Siderosis is the deposition of excess iron in body tissue. When used without qualification, it usually refers to an environmental disease of the lung, also known more specifically as pulmonary siderosis or Welder's disease, which is a form of pneumoconiosis.
|Other names||Pulmonary siderosis, welder's disease|
Pulmonary siderosis was first described in 1936 from X-ray images of the lungs of arc welders.
Signs and symptoms
Pulmonary siderosis doesn't usually cause harmful scar tissue formation within the lungs, which is why it said to be non-fibrotic condition, unlike asbestosis for example, and has also been called benign pneumoconiosis.
Mild to moderate scarring of the lungs has been found in unusual cases of pulmonary siderosis. These people have had persistent breathlessness, coughing and decreased lung function. However, people in occupations where they are exposed to iron (or rust) dust are usually also exposed to other forms of dust such as silica, which upon repeated inhalation is known to cause dangerous silicosis. Because of this, it is not known for certain whether the inhalation of pure iron or rust can cause detrimental scarring of the lungs that has been seen in some cases of pulmonary siderosis. Still, studies have shown lack of silica in tissue samples collected from people with pulmonary siderosis. This indicates that iron alone is enough to cause damage to the lungs.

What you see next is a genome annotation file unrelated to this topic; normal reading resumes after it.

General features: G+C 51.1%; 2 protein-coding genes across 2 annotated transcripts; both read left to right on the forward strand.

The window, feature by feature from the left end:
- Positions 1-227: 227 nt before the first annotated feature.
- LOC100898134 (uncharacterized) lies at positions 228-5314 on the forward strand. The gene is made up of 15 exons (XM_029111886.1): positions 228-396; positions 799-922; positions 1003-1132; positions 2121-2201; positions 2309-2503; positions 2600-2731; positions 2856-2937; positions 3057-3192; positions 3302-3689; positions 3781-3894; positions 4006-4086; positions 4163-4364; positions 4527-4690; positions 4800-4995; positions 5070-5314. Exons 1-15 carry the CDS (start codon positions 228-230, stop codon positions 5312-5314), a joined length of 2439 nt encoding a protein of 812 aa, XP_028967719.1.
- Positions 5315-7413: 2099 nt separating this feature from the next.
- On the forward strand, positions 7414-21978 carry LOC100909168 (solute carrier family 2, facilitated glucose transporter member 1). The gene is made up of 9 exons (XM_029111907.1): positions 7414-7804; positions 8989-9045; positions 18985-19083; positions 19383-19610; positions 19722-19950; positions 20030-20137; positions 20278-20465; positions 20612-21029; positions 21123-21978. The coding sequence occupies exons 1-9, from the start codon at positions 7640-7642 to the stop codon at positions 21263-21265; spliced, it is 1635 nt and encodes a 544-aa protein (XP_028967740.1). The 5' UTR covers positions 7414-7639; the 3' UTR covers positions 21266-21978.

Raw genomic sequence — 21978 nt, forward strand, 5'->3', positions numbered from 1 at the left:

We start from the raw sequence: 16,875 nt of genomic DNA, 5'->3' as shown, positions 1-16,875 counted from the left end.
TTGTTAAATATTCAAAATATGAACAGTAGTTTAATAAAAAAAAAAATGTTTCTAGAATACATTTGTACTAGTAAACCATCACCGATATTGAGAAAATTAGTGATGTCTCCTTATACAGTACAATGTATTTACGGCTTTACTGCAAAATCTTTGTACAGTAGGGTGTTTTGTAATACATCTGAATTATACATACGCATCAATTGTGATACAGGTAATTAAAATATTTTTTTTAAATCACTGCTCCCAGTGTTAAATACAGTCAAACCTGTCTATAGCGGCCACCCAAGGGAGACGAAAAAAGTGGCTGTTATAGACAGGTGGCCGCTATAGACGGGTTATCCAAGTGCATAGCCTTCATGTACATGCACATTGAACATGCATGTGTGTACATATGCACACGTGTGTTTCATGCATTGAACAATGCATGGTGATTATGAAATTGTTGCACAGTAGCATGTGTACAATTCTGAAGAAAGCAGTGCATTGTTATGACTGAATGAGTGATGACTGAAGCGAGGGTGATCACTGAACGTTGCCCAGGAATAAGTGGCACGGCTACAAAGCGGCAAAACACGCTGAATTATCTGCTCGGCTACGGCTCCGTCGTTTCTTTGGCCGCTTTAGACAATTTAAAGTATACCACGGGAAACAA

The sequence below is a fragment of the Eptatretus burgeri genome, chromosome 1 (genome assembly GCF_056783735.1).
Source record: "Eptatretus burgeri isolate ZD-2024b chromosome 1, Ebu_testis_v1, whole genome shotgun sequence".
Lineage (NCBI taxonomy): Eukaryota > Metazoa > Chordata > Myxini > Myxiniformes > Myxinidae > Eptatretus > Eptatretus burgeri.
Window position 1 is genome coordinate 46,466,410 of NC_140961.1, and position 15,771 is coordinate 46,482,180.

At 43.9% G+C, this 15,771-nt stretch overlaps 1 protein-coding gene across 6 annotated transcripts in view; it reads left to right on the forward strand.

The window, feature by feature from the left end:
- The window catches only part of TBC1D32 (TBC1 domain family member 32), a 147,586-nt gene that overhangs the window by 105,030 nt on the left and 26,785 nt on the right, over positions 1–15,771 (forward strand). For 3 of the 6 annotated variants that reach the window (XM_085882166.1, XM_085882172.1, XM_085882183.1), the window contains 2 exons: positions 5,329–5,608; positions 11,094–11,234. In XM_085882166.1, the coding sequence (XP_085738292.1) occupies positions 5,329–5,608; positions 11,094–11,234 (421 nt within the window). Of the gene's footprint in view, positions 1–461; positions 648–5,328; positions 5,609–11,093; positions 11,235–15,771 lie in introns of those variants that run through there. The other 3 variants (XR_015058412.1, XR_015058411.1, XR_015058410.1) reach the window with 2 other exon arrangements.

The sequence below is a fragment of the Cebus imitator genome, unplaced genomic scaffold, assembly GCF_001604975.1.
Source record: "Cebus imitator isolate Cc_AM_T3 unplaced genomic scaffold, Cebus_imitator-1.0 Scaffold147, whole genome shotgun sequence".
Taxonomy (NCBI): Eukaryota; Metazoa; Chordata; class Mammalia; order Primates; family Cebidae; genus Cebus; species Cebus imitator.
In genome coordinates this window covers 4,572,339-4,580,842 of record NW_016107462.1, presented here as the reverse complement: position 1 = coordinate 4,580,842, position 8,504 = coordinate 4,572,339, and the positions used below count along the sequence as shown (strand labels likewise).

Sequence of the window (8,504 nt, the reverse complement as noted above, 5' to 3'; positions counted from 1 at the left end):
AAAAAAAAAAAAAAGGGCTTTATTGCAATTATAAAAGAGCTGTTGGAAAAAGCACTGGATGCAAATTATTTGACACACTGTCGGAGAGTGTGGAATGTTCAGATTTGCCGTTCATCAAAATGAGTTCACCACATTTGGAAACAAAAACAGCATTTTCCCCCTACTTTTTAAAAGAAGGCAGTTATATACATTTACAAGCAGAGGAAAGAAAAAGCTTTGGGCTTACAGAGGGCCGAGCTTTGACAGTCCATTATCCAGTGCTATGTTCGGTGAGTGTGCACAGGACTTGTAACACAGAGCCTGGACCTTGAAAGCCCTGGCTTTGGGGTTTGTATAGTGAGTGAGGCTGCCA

One should also note that eye exposure to iron dust can also cause another form of siderosis, ocular siderosis or siderosis bulbi, which can cause eye discoloration, but also eye damage, like cataracts and night blindness. This happens via the corrosive effects of iron.
Pulmonary siderosis is caused by repeated inhalation of fine iron or rust dust that happens usually over a number of years. This can happen during work consisting of welding, grinding, foundry work, paint manufacture or iron ore mining among other similar occupations where a person is exposed to fine iron dust or fumes.
Pulmonary siderosis causes changes within the lungs that are clearly visible in tissue samples, x-ray images and other radiological studies. In a tissue sample from alveoli patchy deposits of iron can be seen throughout the sample.
There is no cure for pulmonary siderosis or other interstitial lung diseases. Any damage is thus permanent. Symptoms can be treated.
Outcome of pulmonary siderosis is often good if the inhalation of iron or rust dust is permanently avoided. However, welding has been associated with lung cancer, a condition which may have a poor outcome. Still, it is not known if pulmonary siderosis causes cancer in welders specifically or if these cases of cancer appear due to entirely different factors.
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